Dr Vikki Petersen, DC, CCN, CFMP

IFM Certified Practitioner

Founder of Root Cause Medical Clinic
Co-author of “The Gluten Effect”

Author of the eBook: “Gluten Intolerance – What You Don’t Know May Be Killing You!”

European Journal of Epilepsy, Vol 7, Issue 1. Pp 49-54. February 1998. ”Epilepsy, cerebral calcifications and clinical or subclinical coeliac disease. Course and follow up with gluten-free diet”

6 comments: said...

I really can understand what this mother went through. I am a mother in New Zealand and my 16 year old girl started to have seizures 5 years ago. I've been trying any good method I can think of and she always went against or reluctantly follows the regime maybe few days and pushes her own way (processed food, instant food, sleep latency, you name it). Accidentally I came across with the info on connection between gluten intolerance and seizures (A few years ago I discovered that myself is gluten intolerant, so I've been on gluten free diet.) It was so difficult to get her go through GS test and surprisingly, her anti gliadin level was 168 (normal adult level should be below 20). But she's still insisting to be on gluten (She ingests less gluten than before, so presents less severe seizure (absence type of)and she thinks food can't be the problem since her dad always said so. I'm now thinking only the natural consequences can teach her about what choice she should have made, but I can always witness she's not feeling well on gluten and it is frustrating. Is there anyway I can get the help from the gluten doctors? If there is, please let me know to Thanks.

The HealthNOW Doctors said...

Dear helovesmj,

I sent you a personal email as you requested.

thekingsgirl said...

I would love to know if I can email you what's going on and get your opinion. I am so glad to come across this page!

The HealthNOW Doctors said...

@thekingsgirl - sorry for the delay, your comment was stuck somewhere for a while...
Anyway, yes you can email me at:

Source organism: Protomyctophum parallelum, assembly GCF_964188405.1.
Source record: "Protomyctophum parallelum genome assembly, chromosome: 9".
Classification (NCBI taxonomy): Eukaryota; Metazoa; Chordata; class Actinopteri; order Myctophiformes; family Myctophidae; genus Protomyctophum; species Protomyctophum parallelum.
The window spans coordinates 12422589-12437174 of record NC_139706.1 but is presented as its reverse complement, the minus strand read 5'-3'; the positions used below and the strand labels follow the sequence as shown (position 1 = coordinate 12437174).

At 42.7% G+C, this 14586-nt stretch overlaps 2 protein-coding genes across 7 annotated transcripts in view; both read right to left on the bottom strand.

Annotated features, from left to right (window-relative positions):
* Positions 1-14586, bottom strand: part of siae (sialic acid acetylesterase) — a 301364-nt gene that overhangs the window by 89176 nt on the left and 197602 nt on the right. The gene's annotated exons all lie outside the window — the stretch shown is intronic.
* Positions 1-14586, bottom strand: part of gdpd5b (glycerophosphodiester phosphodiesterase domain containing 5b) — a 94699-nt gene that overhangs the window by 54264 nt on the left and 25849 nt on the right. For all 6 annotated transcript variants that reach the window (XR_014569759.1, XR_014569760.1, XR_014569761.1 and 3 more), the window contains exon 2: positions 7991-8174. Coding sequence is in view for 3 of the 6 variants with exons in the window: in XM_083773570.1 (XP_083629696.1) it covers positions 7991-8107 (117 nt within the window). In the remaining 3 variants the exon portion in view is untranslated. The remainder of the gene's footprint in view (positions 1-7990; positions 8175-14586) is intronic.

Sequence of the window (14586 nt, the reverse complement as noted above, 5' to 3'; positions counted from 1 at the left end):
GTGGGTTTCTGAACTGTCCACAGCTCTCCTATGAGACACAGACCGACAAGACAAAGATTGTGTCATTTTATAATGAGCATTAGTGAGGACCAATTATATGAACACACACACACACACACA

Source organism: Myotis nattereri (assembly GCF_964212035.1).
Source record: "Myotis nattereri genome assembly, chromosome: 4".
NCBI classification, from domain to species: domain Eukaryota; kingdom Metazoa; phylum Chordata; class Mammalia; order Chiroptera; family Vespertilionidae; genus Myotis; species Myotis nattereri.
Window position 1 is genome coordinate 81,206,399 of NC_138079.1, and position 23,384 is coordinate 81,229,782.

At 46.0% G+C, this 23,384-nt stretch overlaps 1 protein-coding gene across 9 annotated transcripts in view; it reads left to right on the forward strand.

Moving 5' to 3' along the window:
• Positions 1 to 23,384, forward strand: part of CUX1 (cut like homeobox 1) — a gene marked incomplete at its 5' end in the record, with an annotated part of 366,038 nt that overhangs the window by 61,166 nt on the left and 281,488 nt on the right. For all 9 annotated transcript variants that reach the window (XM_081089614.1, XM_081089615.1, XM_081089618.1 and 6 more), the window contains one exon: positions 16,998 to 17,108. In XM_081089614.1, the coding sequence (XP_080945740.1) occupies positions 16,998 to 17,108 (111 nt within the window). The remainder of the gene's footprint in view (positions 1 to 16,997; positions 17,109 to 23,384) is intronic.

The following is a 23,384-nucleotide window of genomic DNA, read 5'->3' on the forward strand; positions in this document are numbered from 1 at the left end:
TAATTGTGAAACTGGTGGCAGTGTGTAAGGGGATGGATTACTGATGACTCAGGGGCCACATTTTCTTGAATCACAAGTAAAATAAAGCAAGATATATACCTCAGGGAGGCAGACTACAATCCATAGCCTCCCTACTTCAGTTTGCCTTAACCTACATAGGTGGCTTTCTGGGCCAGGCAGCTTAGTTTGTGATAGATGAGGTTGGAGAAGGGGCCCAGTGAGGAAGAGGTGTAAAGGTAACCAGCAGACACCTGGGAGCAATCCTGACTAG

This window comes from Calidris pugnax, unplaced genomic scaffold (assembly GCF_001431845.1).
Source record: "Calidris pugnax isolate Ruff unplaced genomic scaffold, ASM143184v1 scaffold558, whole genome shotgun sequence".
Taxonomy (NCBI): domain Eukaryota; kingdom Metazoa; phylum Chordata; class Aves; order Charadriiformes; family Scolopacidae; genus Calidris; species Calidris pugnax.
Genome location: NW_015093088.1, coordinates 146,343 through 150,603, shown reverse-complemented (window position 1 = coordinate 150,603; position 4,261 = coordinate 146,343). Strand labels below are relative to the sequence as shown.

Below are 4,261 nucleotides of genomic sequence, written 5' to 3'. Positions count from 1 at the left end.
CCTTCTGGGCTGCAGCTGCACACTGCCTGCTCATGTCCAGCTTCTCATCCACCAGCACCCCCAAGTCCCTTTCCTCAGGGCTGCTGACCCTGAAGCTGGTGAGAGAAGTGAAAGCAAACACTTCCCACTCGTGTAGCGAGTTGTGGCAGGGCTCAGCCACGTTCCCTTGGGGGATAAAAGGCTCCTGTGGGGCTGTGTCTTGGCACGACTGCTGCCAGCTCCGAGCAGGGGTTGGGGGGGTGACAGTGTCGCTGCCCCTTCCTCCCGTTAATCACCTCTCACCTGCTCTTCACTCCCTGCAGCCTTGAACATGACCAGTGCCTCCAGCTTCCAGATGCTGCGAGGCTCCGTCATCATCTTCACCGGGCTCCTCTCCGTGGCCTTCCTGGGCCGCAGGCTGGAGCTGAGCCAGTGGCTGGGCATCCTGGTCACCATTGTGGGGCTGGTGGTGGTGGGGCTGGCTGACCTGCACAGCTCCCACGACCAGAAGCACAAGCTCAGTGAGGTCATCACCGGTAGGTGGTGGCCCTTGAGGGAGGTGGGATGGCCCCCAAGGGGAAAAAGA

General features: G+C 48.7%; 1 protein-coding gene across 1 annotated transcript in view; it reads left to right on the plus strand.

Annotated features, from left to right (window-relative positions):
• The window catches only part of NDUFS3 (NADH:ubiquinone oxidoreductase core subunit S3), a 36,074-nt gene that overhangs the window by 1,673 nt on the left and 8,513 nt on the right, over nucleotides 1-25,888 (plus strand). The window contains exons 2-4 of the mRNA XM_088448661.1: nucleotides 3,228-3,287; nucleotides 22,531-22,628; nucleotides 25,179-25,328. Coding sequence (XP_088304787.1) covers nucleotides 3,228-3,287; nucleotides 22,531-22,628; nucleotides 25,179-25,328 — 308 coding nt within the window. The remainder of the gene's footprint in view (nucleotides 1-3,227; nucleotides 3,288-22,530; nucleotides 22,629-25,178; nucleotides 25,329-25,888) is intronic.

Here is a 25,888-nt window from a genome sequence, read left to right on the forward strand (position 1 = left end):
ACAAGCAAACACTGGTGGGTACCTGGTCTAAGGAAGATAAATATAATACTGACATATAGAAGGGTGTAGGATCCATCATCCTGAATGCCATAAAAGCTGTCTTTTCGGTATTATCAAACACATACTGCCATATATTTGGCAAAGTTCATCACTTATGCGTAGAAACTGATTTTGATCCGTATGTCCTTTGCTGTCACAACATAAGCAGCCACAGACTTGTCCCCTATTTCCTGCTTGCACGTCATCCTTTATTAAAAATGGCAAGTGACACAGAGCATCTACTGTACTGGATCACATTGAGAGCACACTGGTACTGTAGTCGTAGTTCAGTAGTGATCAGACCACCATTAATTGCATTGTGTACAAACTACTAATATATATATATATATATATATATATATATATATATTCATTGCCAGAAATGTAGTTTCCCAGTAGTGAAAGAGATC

I look forward to hearing from you.

MLRadin said...

how do you distinguish between vasovagal (sp?) episode and absence seizure? I have had blackouts for many years -- originally only during vigorous exercise, but now during or after even moderate exercise and first thing when I wake up (I keep blacking out in the bathroom...). I have been thinking these were absence seizures (unable to capture in neuro lab, however), but have recently been reading about vasovagal episodes. I think the trigger is really changes in blood sugar (I have tested blood sugar -- it remains in the normal range) -- if I eat, I am more likely to blackout, especially if carb-heavy like fruit, or if have not eaten recently, like a.m. I have been gluten free for several years and alleviated my severe celiac symptoms, but am "glutenized" fairly often because my family is not gf and is careless with gluten products. These blackouts are the last major health issue, often occurring 20+ times a day! I always read seizures are a symptom or complication of celiac, but have found little additional info...

Anonymous said...

Hi, where are you located? My daughter was diagnosed with absence epilepsy at the age of 3 1/2. She is now 12 and suffers from hundreds of seizures a day. We have been on 10 different medicatons, nothing has worked or the side effects have been to severe. She now has developed a very rare type of epilepsy called "sunflower" syndrome. She waves her hand on front of her face in the bright lights and has learned to induce grand mals. 4 in the past 1 1/2 years. We are desperate. She is not currently gluten free, bc I feel I need help doing that Thank you Janine